More Americans – including wine critics – are beginning to discover what Greek-Americans have long known, that wines from Greece are among the world’s best but hard to find and criminally underrated, even by wine store owners, who don’t go out of their way to feature them.
That’s beginning to change, helped along now big-time by a New York Times review of red wines from some of Greece’s best producers that a panel found to be surprisingly pleasant and bring a good combination of tannins, energy, and balance.
Led by the Times’ wine critic Eric Asimov and including Florence Fabricant, a fellow food and wine critic for the paper, Yumilka Ortiz, a sommelier at Marea on Central Park South, and Phil Johnson, a partner and sommelier at Gloria in Hell’s Kitchen in Manhattan, the group of tasters sampled 20 wines.
That’s a tough group to please but they mostly were, apart from rejecting those the panelists said failed to combine the right characteristics of being juicy, fresh and structured, with earthy floral, herbal and fruit flavors in balance, “resulting in wines with tension and energy.”
Overall, it was an advertisement for the best of the Greek reds with Asimov writing that the top Greek producers know the world wine trade well, can discern trends, and see a greater understanding and appreciation around the world of wines that express local cultures and traditions. Yumilka called the favorites in the tasting “an honest display of Greece today.”
It’s largely because the Greek grape varieties they savored produced the right amount of tannins, the drying astringent biomolecule that comes from the skins of grapes but also from seeds, stems, and from wood in new barrels.
“Greek reds – made from unfamiliar grapes like xinomavro and agiorgitiko, mavrotragano, limnia, and mandilaria – can be thoroughly delicious. Most fit squarely among the world’s mainstream reds, with local signatures that might take the form of earthiness here, an exotic floral or fruit aroma there, and in quite a few of those, firm tannins,” said Asimov, with Johnson saying the tannins produced a lively acidity which gave the wines freshness and lift.
The intention had been to taste only wines made with xinomavro but they couldn’t find enough bottles but said the grape has even more potential and can often seem like a combination of the Italian grapes nebbiolo and aglianico, with aromas and flavors of menthol, licorice, and flowers.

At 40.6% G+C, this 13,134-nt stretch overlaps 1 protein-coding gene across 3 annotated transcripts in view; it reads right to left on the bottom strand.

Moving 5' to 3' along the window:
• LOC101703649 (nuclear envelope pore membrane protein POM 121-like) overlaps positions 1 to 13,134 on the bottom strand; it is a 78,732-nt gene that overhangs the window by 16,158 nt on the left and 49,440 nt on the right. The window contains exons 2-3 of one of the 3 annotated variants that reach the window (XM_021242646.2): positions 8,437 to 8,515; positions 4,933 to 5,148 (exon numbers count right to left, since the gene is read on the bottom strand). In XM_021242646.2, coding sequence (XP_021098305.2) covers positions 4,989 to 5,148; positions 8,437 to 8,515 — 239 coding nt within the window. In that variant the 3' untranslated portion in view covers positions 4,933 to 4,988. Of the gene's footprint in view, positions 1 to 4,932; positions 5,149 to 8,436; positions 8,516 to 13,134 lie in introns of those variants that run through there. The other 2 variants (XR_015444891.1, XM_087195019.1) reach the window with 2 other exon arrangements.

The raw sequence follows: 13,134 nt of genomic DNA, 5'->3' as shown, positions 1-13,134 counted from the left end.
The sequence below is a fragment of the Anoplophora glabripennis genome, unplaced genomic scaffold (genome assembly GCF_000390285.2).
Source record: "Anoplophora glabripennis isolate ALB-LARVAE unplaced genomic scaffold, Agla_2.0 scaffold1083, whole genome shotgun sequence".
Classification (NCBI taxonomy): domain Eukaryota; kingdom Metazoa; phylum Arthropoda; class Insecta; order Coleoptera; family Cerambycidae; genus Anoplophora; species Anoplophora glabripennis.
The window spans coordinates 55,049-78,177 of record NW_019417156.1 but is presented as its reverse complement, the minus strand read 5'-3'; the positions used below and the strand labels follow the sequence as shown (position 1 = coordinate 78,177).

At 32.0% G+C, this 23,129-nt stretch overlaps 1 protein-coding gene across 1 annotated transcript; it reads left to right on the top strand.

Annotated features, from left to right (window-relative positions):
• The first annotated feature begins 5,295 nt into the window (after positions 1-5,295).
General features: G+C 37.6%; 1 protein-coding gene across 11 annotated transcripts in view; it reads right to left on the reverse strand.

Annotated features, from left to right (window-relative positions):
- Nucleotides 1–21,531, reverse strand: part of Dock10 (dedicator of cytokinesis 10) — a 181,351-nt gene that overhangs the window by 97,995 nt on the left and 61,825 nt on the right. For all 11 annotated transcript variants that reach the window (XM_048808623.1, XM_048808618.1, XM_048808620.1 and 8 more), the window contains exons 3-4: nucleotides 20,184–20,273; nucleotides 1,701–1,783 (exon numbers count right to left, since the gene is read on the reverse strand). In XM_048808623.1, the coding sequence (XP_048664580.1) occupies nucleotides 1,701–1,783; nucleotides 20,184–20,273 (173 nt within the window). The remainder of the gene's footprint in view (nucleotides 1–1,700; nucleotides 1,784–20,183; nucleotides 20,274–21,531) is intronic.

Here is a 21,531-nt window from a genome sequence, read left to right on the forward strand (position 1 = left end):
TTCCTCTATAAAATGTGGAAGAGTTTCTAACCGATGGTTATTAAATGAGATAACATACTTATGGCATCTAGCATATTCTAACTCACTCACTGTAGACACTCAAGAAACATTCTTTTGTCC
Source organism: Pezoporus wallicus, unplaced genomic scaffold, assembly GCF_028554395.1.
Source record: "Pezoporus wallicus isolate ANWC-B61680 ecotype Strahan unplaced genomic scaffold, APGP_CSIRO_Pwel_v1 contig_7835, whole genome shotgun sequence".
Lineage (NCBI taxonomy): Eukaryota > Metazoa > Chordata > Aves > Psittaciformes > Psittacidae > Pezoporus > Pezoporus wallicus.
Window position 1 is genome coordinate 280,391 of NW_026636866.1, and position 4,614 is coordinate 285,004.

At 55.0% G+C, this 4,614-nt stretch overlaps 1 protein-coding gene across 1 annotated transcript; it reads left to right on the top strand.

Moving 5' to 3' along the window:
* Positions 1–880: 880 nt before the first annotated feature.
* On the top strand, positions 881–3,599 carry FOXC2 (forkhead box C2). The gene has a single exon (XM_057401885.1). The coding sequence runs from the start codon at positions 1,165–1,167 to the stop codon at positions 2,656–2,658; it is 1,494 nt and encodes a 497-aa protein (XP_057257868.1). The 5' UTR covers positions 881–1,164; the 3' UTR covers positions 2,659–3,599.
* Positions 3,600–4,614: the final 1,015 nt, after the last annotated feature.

The number one choice was a 2016 Alpha Estate xinomavro from the Hedgehog Vineyard in Amyndeon, in the northern Greek region of Macedonia. “We found the wine to be spicy, savory, floral and complex, with all the elements in balance. At $23, this wine was our best value in a tasting of overall excellent values,” the report said.
Their second choice was what they called a balanced, energetic 2017 from Domaine Sigalas in Santorini, made of two grapes: mavrotragano, an almost extinct Santorini variety that has been revived in recent years, and mandilaria, which originally came from Crete.
Third was “the lively, textured, savory and spicy 2016 from Domaine Glinavos in the Ioannina region of Epirus, in northwestern Greece. It was followed by a 2015 mavrotragano from Domaine Argyros in Santorini, an earthy, herbal wine with flavors of licorice and dark fruits.
At fifth on their list was the 2015 xinomavro from Dalamara in the Naoussa region in northern Greece, tannic and floral with spicy licorice flavors. Next came a 2014 mavrotragano from Hatzidakis in Santorini, firmly tannic and savory yet harmonious; a balanced, spicy 2018 Troupis from Nemea in the Peloponnese, made of the agiorgtiko grape; and an herbal, earthy, floral 2016 from Domaine Zafeirakis in Tyrnavos, in the Thessaly region of central Greece, made of the limniona grape, another nearly extinct variety that has recently been revived.
An honorable mention went to two more xinomavros, the pretty, herbal 2015 Ramnista from Kir-Yianni in Macedonia, and the lush, licorice-scented 2015 Uranos from Thymiopoulos Vineyards in Naoussa.
None said they anticipated the level of tannins in the wines but felt it was because the tasting was restricted to indigenous Greek grapes. “It may have been that the producers were more mindful of local traditions than they might have been had they been using grapes – like merlot, syrah and cabernet sauvignon – with an eye to the international market,” Asimov said.
So while most Americans may know Greek white wines better because sea food is a favorite at many Greek-American restaurants, the best of the reds showed themselves to be world class with those from other countries who market better.
With the word-of-mouth spreading, it may not be long before Greek wines are more available in wine stores, package stores, supermarkets, and other places allowed to sell them because, noted Asimov, it was disappointing to travel to a place in a Greek neighborhood, to find one only, to open it and find it had oxidized from sitting on the shelf too long.
“The word has been spreading, and these unusual, delicious bottles have become more widely available. Relative to their overall high quality, they are great values. This will continue to be true only so long as they remain largely unknown,” he noted ironically.